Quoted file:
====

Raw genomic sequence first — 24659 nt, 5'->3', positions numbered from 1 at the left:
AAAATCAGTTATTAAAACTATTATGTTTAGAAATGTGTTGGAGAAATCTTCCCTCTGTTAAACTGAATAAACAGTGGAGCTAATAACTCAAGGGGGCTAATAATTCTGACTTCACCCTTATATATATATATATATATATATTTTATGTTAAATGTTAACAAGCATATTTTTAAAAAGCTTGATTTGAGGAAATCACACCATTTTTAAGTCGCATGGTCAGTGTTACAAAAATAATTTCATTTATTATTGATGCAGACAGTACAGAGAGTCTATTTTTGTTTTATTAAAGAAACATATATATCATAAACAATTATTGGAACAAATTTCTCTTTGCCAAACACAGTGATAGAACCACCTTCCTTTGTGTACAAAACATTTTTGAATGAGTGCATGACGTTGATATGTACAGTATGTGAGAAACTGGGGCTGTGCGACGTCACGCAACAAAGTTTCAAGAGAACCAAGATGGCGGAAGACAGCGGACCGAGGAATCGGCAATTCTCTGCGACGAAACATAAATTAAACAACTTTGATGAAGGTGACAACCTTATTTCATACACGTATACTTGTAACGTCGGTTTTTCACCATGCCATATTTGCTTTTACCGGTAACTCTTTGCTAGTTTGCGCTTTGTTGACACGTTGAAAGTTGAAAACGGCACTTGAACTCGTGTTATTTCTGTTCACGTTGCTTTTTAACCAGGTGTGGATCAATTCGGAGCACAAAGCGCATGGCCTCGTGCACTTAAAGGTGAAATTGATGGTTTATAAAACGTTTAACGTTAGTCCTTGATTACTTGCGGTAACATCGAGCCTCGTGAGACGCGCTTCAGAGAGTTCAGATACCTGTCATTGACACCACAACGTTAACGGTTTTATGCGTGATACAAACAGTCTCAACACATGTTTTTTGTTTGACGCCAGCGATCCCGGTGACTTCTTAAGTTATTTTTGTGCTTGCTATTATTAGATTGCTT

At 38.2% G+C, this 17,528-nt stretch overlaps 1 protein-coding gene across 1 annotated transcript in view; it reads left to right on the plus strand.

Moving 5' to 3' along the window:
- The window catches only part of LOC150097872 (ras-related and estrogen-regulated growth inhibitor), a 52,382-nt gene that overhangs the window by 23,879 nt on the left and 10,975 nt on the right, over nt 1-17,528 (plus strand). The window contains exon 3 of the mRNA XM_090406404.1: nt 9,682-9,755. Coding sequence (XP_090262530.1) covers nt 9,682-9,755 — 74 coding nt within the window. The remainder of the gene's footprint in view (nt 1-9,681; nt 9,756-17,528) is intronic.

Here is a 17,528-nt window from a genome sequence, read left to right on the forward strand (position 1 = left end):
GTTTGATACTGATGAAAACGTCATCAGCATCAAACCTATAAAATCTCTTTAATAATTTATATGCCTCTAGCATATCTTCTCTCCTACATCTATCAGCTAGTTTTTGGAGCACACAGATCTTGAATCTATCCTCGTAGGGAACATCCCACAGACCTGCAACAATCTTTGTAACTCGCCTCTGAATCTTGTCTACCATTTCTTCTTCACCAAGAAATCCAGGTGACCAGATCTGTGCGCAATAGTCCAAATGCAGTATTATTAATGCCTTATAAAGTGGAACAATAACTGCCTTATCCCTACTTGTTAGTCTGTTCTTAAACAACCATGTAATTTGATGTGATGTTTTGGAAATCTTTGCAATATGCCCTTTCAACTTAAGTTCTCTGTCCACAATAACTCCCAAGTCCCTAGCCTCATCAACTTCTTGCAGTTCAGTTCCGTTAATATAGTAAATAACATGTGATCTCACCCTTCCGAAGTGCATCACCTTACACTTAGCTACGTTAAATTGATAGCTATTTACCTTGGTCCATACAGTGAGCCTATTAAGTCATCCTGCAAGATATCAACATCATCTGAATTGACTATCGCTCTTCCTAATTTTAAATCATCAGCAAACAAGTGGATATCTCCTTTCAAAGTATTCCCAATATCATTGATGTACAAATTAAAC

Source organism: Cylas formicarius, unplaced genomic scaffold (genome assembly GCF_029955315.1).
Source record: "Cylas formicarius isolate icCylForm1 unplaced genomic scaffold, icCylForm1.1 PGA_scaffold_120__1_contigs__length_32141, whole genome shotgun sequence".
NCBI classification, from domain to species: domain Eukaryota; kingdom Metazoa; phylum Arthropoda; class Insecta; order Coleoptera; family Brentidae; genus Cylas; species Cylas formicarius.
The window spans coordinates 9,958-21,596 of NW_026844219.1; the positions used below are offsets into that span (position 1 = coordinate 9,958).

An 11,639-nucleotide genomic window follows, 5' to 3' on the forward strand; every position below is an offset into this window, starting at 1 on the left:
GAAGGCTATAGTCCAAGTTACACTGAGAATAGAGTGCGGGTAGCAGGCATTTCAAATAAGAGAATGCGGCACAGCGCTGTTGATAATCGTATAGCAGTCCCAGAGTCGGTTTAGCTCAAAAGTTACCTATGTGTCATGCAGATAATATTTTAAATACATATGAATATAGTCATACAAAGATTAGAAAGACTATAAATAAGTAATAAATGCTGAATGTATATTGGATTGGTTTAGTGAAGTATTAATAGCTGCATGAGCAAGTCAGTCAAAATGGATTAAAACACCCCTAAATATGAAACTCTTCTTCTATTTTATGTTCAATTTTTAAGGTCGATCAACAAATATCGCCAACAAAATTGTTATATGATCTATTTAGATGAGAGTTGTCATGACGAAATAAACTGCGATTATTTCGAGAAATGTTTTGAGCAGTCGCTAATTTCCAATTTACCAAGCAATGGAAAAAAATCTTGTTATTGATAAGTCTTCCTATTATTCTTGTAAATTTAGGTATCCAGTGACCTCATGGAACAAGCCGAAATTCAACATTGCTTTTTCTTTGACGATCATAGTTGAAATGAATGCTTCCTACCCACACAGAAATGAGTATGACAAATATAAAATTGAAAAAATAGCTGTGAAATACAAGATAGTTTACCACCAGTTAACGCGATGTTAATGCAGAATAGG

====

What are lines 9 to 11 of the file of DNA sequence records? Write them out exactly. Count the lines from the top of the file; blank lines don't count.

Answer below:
Source record: "Cylas formicarius isolate icCylForm1 unplaced genomic scaffold, icCylForm1.1 PGA_scaffold_120__1_contigs__length_32141, whole genome shotgun sequence".
NCBI classification, from domain to species: domain Eukaryota; kingdom Metazoa; phylum Arthropoda; class Insecta; order Coleoptera; family Brentidae; genus Cylas; species Cylas formicarius.
The window spans coordinates 9,958-21,596 of NW_026844219.1; the positions used below are offsets into that span (position 1 = coordinate 9,958).